SEP 18, 2017 MEAGHAN GUCKIAN
World renowned climate scientist, Michael E. Mann, recently co-authored a Washington Post article titled, ‘Harvey and Irma should kill any doubt that climate change is real.’ This is a sentiment likely shared amongst those most familiar with the influence of rising sea and air temperatures on extreme weather, or those who are generally just concerned about climate change.
The emphasis here is on should.
But, here’s the thing: it won’t, and here’s why.
The relationship between personal experience of extreme events and people’s climate change beliefs first arose for me when Hurricane Sandy hit the shores of New York City. It was my first semester as a master’s student. Students, like me, who were interested in and studying the factors that shape individuals’ perceptions of climate change and engagement in climate-related behaviors were, in part, eager to see whether super-storms, such as Sandy, would influence public opinion on climate change. Indeed, if anything positive could result in the wake of such catastrophe, perhaps it would be the emergence of a cultural and political shift towards accepting the seriousness of climate change, and ultimately, the implementation of more effective climate adaptation and mitigation measures based on sound science. Yet, Sandy didn’t galvanize the type of sustained interest or support many had expected from a storm that affected one of the world’s most populated and influential cities.
Five years later, hurricanes Harvey and Irma have elicited the same sense of hope for change amongst some. The thinking goes something like this: shouldn’t the gravity of these storms change people’s minds and our policies on climate change? After all, Irma was one of the strongest storms ever recorded in the Atlantic, while Harvey has already caused billions of dollars in damage, taken human lives, and left the country’s fourth largest city derailed for months if not years to come.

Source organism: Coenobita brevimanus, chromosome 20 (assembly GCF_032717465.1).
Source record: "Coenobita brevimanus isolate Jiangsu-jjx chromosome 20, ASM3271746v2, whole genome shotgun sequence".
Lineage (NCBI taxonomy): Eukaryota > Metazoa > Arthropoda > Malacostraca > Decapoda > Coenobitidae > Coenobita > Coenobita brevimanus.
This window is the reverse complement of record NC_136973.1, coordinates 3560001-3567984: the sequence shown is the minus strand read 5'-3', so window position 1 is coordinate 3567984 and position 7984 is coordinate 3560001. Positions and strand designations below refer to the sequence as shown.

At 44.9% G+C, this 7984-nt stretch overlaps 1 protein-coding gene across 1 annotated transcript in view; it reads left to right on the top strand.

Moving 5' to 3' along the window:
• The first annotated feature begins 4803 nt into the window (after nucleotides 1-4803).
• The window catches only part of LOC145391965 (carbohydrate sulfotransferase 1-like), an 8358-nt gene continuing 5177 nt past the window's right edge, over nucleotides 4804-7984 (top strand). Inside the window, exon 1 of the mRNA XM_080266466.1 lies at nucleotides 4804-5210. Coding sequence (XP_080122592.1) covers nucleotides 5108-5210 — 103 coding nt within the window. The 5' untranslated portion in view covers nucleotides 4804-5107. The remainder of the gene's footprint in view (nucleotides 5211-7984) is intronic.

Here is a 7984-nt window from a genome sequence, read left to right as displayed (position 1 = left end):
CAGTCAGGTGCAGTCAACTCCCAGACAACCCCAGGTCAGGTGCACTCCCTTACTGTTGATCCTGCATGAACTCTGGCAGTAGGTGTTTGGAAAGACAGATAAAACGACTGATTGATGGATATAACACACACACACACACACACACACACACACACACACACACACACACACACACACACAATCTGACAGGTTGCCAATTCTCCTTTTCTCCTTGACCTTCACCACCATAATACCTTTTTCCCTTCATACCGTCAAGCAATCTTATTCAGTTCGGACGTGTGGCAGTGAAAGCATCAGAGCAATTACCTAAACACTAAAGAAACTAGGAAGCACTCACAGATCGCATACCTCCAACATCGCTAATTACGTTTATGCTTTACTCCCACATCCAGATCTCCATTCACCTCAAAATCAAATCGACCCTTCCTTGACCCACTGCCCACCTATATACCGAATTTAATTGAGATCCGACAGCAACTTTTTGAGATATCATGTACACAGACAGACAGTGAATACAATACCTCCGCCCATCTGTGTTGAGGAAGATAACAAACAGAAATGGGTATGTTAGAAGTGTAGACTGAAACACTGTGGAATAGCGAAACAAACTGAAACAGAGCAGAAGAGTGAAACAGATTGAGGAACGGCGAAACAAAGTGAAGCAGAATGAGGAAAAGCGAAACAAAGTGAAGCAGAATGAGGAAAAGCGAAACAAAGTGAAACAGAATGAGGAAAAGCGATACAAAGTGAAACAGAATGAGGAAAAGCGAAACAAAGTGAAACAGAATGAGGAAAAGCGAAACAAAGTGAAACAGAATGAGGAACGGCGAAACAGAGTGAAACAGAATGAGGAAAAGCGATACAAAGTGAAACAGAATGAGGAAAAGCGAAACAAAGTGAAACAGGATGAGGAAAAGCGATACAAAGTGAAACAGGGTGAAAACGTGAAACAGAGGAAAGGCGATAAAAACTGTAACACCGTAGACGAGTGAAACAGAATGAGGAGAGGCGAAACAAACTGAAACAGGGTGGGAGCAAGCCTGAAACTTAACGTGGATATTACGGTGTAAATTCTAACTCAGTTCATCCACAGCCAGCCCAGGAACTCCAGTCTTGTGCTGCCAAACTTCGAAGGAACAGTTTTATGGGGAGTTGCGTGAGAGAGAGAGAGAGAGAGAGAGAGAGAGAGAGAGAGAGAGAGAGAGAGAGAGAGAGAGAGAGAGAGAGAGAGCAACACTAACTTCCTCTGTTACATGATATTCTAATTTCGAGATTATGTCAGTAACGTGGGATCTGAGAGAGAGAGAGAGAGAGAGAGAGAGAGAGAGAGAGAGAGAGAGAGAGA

Two theories of influence
Although it is easy to assume that extreme weather events—droughts, wildfires, hurricanes—should influence individuals’ beliefs about climate change, the relationship between individuals’ experience with weather and climate change beliefs is much more complicated. On the one hand, it is argued that direct personal experience with climate-related weather events reduces the psychological distance that exists between individuals and climate change. As a result, these events should, theoretically, drive home the local implications of climate change, thus increasing perceptions of personal risk and the salience of climate change in the here and now.